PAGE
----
Gold Falls to 5 year Low After Selloff

Gold fell more than 1 percent to a five-year low on Wednesday as a bounce in the dollar fueled downside momentum, with investors continuing to pull away from the metal after its dramatic slide earlier this week.

A looming rise in U.S. interest rates, the first in nearly a decade, has dented gold’s investment appeal, encouraging more sellers in the market after Monday’s 3 percent rout, its biggest one-day drop since September 2013.

Holdings in the world’s biggest gold-backed exchange-traded fund (ETF), SPDR Gold Shares, fell for a fourth day on Tuesday, declining another 4.8 tonnes to hit their lowest since 2008. Its reserves have nearly halved from their 2012 peak.

Spot gold was down 1.1 percent at $1,088.78 an ounce at 1213 GMT, while U.S. gold futures for August delivery were down $15.50 an ounce at $1,088.00. Earlier spot prices touched their lowest since March 2010 at $1,087.04 an ounce.

Its decline on Wednesday picked up momentum after the dollar moved into positive territory against a basket of currencies.

“Everything speaks against rising gold prices,” Commerzbank analyst Daniel Briesemann said. “ETF investors are getting rid of their holdings, and it seems speculators are also continuing to sell. It’s a perfect storm for gold.”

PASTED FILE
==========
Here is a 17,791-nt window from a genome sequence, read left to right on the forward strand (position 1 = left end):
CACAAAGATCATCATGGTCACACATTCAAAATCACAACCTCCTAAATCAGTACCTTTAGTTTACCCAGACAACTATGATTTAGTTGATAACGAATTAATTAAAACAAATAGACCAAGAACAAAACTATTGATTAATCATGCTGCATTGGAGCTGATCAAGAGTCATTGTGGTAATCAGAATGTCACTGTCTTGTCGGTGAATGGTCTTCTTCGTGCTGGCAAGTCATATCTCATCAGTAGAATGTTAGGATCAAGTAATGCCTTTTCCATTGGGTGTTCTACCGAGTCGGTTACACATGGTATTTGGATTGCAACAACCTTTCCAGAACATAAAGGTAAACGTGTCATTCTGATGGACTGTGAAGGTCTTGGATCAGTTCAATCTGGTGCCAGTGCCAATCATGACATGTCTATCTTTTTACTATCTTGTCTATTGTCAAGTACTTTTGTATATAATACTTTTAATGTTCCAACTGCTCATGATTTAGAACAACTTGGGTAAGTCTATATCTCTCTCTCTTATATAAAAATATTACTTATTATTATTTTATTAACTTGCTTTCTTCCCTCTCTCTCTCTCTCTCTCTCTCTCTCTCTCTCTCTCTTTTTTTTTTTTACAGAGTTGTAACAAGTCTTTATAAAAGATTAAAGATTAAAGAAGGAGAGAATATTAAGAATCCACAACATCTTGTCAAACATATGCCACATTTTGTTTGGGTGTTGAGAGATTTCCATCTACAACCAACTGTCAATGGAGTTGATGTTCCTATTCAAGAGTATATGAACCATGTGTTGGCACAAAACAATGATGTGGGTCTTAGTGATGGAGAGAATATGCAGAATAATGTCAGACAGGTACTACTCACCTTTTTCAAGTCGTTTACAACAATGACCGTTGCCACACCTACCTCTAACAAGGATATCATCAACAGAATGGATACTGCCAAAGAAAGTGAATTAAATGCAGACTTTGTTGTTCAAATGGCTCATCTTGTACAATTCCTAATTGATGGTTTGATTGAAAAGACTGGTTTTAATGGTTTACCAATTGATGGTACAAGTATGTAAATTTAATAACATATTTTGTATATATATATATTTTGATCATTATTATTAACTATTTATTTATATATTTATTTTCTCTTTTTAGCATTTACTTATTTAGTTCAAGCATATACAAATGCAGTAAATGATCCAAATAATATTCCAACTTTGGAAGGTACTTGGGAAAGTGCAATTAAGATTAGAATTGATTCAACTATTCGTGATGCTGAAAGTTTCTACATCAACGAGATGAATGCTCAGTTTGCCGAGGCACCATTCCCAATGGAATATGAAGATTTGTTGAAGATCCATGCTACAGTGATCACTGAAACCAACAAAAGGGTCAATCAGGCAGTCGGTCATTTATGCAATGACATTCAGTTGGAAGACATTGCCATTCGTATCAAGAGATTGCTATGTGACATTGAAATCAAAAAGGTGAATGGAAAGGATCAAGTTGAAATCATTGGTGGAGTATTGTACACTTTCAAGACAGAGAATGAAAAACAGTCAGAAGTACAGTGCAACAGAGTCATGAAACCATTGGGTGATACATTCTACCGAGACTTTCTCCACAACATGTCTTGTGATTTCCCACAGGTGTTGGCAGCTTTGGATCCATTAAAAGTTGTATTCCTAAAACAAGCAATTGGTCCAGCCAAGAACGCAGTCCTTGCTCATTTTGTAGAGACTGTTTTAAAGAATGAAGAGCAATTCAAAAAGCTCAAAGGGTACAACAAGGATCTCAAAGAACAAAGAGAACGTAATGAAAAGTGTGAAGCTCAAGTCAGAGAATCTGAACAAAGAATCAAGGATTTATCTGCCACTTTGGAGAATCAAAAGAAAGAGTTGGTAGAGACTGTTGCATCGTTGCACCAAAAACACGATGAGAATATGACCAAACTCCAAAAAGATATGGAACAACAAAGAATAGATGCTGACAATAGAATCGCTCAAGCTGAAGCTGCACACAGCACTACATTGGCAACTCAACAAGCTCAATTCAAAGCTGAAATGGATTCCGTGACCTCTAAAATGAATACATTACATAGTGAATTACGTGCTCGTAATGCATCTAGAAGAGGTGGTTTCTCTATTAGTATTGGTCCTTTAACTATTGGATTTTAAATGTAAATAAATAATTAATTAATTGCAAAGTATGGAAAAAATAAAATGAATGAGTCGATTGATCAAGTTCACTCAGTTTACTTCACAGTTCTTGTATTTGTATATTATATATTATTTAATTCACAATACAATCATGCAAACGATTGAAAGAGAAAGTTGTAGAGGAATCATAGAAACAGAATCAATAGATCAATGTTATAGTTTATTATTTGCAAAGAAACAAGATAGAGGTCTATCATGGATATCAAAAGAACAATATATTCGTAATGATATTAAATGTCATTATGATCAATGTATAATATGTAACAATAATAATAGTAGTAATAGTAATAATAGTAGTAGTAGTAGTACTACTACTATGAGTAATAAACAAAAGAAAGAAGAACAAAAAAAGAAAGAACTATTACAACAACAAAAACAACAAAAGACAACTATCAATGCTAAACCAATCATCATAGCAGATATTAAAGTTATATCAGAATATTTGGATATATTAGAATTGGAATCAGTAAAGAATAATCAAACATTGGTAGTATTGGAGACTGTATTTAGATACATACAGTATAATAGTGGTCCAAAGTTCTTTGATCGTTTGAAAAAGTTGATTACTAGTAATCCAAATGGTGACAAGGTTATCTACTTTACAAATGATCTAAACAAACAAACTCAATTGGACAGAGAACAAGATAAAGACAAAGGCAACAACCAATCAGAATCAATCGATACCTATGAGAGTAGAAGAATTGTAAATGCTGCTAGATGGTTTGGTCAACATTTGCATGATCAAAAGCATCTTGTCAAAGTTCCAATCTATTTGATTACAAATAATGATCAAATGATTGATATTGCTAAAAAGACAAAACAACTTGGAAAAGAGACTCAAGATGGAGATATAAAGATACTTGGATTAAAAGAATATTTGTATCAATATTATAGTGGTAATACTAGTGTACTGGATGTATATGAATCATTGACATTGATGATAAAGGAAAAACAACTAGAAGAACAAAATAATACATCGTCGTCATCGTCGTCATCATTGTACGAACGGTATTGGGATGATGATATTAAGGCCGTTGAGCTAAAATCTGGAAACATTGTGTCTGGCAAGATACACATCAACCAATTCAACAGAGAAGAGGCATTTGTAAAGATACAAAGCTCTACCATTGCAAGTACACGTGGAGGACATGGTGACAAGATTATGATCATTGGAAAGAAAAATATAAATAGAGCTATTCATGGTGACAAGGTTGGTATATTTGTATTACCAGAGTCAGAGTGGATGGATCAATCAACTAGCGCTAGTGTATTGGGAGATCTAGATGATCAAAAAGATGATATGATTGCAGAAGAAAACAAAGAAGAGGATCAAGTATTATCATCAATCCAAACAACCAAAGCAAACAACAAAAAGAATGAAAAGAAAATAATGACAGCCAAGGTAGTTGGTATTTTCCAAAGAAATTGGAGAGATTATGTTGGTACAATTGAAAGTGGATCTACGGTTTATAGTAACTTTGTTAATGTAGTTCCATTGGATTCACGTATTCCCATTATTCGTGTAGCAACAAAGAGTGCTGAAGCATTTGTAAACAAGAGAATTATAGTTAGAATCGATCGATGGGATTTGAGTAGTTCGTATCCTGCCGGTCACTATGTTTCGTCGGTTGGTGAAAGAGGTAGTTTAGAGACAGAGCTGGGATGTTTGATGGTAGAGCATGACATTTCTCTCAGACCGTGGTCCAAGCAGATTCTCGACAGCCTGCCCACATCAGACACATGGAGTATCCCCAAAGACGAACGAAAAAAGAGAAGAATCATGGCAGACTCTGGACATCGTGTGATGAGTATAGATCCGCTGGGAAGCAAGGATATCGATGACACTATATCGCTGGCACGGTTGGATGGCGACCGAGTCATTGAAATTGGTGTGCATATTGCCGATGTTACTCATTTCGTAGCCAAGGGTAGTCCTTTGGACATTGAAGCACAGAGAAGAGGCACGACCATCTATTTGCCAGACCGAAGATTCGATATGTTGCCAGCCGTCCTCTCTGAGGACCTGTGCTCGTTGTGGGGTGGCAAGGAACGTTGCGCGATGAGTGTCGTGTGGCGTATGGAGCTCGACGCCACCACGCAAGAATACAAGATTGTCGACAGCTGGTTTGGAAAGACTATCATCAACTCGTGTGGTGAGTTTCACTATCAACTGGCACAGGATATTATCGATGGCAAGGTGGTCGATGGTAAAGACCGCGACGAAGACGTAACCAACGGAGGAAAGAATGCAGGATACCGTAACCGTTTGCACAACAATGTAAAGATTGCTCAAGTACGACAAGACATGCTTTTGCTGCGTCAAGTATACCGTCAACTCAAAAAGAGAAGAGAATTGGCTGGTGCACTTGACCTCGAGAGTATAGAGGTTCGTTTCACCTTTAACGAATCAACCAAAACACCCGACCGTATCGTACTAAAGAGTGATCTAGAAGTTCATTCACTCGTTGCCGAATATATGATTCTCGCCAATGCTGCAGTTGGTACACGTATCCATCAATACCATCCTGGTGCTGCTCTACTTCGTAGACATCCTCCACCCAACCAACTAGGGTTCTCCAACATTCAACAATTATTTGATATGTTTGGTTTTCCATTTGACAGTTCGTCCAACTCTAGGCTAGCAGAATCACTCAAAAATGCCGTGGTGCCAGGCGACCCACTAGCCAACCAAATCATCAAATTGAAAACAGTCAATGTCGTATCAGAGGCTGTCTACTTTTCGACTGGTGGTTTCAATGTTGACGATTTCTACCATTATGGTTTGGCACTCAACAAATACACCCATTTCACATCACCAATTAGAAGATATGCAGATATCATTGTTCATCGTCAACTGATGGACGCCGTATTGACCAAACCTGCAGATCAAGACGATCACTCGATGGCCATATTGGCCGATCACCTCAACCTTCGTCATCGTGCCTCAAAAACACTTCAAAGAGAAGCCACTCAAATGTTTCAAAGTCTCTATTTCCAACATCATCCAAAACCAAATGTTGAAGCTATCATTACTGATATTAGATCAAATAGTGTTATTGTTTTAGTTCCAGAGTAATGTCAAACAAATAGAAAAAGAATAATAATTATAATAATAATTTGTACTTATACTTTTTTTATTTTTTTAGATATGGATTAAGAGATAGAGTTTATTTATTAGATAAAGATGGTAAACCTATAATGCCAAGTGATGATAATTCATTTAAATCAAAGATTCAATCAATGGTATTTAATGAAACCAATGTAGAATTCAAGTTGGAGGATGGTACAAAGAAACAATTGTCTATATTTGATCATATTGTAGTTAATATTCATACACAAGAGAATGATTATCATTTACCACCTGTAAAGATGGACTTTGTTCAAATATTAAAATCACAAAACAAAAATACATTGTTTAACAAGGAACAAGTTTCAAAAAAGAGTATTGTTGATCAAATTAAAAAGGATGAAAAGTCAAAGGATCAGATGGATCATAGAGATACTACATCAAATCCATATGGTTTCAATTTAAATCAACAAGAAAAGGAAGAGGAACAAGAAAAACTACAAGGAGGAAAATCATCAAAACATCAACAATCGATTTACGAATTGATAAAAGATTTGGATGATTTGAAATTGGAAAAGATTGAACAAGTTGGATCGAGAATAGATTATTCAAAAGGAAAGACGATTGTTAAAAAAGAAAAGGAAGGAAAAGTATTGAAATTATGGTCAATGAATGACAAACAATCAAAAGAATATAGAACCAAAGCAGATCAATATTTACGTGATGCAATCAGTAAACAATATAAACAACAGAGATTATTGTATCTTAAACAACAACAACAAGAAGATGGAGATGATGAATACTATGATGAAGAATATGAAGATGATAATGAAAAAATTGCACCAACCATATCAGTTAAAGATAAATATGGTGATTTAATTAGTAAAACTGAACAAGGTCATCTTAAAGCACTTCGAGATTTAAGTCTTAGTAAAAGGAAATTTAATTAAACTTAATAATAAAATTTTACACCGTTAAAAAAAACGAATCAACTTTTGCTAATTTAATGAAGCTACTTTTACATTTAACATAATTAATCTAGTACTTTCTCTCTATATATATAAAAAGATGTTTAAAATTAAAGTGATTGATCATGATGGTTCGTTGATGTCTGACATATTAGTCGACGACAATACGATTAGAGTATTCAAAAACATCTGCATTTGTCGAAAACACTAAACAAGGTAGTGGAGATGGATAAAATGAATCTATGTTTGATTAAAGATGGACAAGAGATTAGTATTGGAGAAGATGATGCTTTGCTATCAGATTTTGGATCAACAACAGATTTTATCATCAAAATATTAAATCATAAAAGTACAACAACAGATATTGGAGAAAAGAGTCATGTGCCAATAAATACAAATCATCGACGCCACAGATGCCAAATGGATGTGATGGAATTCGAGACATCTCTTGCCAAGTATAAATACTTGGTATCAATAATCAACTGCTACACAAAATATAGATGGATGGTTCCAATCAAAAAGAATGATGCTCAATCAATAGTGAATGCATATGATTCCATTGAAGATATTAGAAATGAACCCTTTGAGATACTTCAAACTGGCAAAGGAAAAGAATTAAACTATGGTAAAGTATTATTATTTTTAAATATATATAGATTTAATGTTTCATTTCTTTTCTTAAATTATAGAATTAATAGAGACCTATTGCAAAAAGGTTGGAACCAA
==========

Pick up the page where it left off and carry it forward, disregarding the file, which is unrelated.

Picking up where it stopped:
via Reuters

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Alfonso Esparza

Alfonso Esparza

Senior Currency Analyst at Market Pulse
Alfonso Esparza specializes in macro forex strategies for North American and major currency pairs. Upon joining OANDA in 2007, Alfonso Esparza established the MarketPulseFX blog and he has since written extensively about central banks and global economic and political trends. Alfonso has also worked as a professional currency trader focused on North America and emerging markets. He has been published by The MarketWatch, Reuters, the Wall Street Journal and The Globe and Mail, and he also appears regularly as a guest commentator on networks including Bloomberg and BNN. He holds a finance degree from the Monterrey Institute of Technology and Higher Education (ITESM) and an MBA with a specialization on financial engineering and marketing from the University of Toronto.
Alfonso Esparza